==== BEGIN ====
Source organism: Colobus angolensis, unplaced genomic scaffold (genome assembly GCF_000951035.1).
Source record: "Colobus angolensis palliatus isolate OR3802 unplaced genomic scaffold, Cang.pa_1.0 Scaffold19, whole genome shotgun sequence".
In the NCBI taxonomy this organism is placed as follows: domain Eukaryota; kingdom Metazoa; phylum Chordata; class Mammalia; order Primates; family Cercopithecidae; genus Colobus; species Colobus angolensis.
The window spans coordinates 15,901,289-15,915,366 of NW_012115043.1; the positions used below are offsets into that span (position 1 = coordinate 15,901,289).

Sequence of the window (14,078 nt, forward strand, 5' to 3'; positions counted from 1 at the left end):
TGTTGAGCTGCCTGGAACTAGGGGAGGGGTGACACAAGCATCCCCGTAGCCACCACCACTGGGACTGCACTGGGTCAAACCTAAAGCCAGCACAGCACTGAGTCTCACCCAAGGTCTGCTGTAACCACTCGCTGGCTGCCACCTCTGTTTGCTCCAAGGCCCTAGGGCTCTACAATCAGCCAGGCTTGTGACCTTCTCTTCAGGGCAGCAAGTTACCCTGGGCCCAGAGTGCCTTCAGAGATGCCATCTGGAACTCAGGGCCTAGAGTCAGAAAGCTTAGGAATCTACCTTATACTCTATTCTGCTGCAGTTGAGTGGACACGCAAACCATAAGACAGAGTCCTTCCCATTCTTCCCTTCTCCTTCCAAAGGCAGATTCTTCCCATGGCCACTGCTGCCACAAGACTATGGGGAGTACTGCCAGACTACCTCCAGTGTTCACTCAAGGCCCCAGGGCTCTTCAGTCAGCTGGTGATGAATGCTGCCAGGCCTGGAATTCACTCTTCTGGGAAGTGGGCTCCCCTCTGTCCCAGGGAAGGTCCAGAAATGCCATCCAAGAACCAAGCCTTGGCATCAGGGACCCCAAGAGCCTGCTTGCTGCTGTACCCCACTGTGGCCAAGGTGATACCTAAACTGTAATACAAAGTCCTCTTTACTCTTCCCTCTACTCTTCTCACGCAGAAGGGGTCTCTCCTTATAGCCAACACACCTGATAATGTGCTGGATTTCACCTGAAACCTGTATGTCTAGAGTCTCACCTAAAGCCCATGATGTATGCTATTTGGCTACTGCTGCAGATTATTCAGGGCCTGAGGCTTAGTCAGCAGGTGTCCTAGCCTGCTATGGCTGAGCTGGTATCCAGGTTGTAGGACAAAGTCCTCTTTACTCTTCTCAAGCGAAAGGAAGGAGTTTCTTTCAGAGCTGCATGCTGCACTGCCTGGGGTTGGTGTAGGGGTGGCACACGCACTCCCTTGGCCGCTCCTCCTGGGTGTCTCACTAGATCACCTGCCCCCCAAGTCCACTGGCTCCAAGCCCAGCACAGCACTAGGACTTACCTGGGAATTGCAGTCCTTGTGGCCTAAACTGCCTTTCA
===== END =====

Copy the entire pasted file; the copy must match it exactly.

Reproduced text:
Source organism: Colobus angolensis, unplaced genomic scaffold (genome assembly GCF_000951035.1).
Source record: "Colobus angolensis palliatus isolate OR3802 unplaced genomic scaffold, Cang.pa_1.0 Scaffold19, whole genome shotgun sequence".
In the NCBI taxonomy this organism is placed as follows: domain Eukaryota; kingdom Metazoa; phylum Chordata; class Mammalia; order Primates; family Cercopithecidae; genus Colobus; species Colobus angolensis.
The window spans coordinates 15,901,289-15,915,366 of NW_012115043.1; the positions used below are offsets into that span (position 1 = coordinate 15,901,289).

Sequence of the window (14,078 nt, forward strand, 5' to 3'; positions counted from 1 at the left end):
TGTTGAGCTGCCTGGAACTAGGGGAGGGGTGACACAAGCATCCCCGTAGCCACCACCACTGGGACTGCACTGGGTCAAACCTAAAGCCAGCACAGCACTGAGTCTCACCCAAGGTCTGCTGTAACCACTCGCTGGCTGCCACCTCTGTTTGCTCCAAGGCCCTAGGGCTCTACAATCAGCCAGGCTTGTGACCTTCTCTTCAGGGCAGCAAGTTACCCTGGGCCCAGAGTGCCTTCAGAGATGCCATCTGGAACTCAGGGCCTAGAGTCAGAAAGCTTAGGAATCTACCTTATACTCTATTCTGCTGCAGTTGAGTGGACACGCAAACCATAAGACAGAGTCCTTCCCATTCTTCCCTTCTCCTTCCAAAGGCAGATTCTTCCCATGGCCACTGCTGCCACAAGACTATGGGGAGTACTGCCAGACTACCTCCAGTGTTCACTCAAGGCCCCAGGGCTCTTCAGTCAGCTGGTGATGAATGCTGCCAGGCCTGGAATTCACTCTTCTGGGAAGTGGGCTCCCCTCTGTCCCAGGGAAGGTCCAGAAATGCCATCCAAGAACCAAGCCTTGGCATCAGGGACCCCAAGAGCCTGCTTGCTGCTGTACCCCACTGTGGCCAAGGTGATACCTAAACTGTAATACAAAGTCCTCTTTACTCTTCCCTCTACTCTTCTCACGCAGAAGGGGTCTCTCCTTATAGCCAACACACCTGATAATGTGCTGGATTTCACCTGAAACCTGTATGTCTAGAGTCTCACCTAAAGCCCATGATGTATGCTATTTGGCTACTGCTGCAGATTATTCAGGGCCTGAGGCTTAGTCAGCAGGTGTCCTAGCCTGCTATGGCTGAGCTGGTATCCAGGTTGTAGGACAAAGTCCTCTTTACTCTTCTCAAGCGAAAGGAAGGAGTTTCTTTCAGAGCTGCATGCTGCACTGCCTGGGGTTGGTGTAGGGGTGGCACACGCACTCCCTTGGCCGCTCCTCCTGGGTGTCTCACTAGATCACCTGCCCCCCAAGTCCACTGGCTCCAAGCCCAGCACAGCACTAGGACTTACCTGGGAATTGCAGTCCTTGTGGCCTAAACTGCCTTTCA